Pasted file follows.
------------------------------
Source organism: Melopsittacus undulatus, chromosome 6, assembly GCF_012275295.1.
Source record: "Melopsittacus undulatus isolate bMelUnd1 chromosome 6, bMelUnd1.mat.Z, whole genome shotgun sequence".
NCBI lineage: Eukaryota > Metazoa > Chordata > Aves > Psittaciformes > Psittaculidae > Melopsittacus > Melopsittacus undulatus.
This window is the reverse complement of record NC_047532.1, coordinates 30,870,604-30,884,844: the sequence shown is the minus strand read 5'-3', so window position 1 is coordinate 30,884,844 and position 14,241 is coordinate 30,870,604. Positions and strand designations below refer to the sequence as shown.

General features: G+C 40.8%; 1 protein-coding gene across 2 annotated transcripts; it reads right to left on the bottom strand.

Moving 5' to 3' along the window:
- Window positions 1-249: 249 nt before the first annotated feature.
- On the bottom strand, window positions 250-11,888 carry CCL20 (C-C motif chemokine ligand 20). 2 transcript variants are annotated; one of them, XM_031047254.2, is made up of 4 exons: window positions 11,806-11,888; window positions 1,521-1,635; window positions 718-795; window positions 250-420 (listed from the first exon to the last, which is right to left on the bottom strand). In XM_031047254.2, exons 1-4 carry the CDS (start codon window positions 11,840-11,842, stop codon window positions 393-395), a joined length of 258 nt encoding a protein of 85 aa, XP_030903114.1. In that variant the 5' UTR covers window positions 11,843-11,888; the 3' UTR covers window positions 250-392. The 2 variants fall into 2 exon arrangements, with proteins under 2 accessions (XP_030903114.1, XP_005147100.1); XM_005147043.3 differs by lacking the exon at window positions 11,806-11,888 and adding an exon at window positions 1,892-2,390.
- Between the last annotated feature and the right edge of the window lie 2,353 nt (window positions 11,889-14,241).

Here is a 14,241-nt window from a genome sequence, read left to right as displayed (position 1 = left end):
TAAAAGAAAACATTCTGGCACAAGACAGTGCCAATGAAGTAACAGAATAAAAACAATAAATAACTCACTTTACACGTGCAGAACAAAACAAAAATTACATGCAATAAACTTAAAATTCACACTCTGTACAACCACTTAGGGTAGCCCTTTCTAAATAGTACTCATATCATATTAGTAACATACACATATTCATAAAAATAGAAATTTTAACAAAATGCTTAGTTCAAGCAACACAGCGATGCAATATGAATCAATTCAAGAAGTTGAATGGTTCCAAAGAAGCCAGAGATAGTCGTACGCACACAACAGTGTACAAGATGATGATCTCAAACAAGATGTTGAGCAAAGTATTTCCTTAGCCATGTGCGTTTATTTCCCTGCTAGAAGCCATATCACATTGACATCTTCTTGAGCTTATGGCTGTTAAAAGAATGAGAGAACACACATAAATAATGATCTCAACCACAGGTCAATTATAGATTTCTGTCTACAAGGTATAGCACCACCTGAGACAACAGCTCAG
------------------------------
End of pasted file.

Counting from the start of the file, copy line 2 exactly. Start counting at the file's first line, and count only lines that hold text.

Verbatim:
Source record: "Melopsittacus undulatus isolate bMelUnd1 chromosome 6, bMelUnd1.mat.Z, whole genome shotgun sequence".